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He was When the company shut down the mill, he joined a group that bought the equipment and founded Jeld-Wen in The company grew from 15 employees to 20, with operations in 20 countries, to become one of the biggest privately held firms in Oregon. As the company grew, Wendt continued to live in an unpretentious ranch house on a hillside overlooking Klamath Falls.
Jeld-Wen founder Dick Wendt, one of Oregon's wealthiest and most prominent businessmen, died Saturday. The first obituary I saw of him, in the Klamath Falls Herald and Newscorrectly focused on his business successes and large charitable giving, both in Oregon and in the rest of the country. But Wendt was also an important political donor in the state.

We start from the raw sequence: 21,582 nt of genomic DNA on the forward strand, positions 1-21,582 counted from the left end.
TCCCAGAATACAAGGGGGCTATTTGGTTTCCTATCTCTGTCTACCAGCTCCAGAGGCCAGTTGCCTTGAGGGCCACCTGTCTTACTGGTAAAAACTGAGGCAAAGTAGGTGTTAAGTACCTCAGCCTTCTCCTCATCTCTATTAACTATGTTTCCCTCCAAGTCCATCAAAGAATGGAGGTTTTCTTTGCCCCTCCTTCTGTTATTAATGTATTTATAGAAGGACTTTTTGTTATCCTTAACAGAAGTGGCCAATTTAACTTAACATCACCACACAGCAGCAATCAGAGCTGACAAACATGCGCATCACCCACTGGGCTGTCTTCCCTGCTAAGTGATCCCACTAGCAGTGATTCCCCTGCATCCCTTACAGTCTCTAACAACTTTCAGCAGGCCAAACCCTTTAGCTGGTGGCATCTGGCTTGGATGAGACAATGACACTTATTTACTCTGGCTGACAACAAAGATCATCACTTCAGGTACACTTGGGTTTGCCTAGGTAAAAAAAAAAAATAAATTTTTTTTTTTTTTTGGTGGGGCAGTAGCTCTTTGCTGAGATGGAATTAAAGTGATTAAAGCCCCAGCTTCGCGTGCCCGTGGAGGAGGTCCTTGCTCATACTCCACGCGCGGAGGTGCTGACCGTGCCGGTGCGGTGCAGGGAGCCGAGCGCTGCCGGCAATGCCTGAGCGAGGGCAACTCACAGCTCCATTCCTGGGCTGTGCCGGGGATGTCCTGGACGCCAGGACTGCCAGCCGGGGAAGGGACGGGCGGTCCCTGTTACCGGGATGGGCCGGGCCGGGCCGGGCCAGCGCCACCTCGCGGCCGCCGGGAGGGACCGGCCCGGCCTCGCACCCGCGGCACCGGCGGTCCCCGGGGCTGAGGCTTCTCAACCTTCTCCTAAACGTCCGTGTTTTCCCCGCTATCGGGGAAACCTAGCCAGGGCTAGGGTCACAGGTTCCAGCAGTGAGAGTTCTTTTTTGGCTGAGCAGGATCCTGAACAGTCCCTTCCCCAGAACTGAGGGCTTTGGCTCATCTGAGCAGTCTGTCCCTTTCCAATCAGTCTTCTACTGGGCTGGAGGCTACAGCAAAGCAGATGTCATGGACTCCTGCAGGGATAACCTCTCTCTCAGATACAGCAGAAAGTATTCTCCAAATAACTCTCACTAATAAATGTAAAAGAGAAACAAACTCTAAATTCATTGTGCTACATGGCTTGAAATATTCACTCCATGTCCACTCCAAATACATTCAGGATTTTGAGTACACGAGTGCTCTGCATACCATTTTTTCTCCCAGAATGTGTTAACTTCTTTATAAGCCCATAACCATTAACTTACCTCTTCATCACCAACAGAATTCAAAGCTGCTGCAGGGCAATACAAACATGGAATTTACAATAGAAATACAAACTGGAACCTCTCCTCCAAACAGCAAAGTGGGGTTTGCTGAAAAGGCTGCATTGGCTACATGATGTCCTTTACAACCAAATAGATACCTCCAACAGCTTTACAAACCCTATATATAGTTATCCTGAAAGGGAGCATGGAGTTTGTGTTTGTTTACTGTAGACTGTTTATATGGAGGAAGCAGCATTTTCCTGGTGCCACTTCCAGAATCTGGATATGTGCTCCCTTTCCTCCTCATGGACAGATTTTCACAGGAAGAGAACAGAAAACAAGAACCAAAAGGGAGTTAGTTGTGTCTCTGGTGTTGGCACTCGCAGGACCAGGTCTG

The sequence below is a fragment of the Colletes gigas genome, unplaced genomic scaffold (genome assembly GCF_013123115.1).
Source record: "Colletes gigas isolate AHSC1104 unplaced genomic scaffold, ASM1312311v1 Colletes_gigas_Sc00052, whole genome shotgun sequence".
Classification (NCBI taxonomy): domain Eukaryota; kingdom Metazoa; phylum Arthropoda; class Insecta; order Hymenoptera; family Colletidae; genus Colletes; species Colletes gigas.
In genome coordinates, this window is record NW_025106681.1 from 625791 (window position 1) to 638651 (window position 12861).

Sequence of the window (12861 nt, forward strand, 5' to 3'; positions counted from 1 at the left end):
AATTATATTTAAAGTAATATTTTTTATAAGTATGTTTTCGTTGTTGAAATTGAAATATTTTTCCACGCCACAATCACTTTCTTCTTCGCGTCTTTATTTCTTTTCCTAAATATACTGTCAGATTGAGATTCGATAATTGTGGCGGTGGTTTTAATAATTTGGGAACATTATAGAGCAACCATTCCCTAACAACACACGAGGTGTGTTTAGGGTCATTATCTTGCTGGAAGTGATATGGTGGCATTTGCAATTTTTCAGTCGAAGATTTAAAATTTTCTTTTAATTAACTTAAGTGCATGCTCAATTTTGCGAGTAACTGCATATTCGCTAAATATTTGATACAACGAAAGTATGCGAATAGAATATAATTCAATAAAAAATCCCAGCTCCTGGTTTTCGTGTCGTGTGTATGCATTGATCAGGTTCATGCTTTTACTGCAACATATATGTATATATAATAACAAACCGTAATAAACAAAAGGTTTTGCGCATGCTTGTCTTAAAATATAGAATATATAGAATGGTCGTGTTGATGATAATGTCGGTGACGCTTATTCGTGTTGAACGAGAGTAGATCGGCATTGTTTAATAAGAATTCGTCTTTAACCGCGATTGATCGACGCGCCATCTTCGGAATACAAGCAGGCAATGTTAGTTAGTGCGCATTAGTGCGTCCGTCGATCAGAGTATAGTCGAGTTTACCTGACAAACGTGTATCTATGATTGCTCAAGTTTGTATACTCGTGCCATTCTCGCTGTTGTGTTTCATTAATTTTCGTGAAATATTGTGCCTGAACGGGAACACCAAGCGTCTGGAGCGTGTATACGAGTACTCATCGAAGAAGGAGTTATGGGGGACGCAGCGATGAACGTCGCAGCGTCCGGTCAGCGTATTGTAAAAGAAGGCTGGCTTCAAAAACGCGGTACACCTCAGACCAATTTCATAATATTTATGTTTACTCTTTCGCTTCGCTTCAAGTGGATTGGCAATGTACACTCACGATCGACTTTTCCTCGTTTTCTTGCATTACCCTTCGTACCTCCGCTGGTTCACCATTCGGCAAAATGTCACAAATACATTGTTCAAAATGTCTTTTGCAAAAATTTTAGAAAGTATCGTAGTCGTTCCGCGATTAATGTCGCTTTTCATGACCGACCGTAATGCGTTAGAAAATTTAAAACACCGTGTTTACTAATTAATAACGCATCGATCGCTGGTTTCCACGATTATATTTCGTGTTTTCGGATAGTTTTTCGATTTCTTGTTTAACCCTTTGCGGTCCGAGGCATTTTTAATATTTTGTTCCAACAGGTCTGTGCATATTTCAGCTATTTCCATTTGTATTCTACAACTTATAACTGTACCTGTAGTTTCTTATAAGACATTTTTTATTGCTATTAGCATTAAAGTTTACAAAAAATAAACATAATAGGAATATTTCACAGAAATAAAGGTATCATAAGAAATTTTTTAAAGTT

Advanced Search. Richard L. By the s, the company was the largest maker of windows and doors in the world.
Wendt, who died in Portland Saturday at 79, overcame shyness to make his company a household name, lived frugally despite immense wealth and gave millions to conservative and community causes. He harbored a dream of full national employment, quietly assembling a network of temp agencies that hired tens of thousands. The Klamath Falls resident died at OHSU Hospital of complications after a stroke, a company official said -- two months before the 50th anniversary celebrations planned for Jeld-Wen.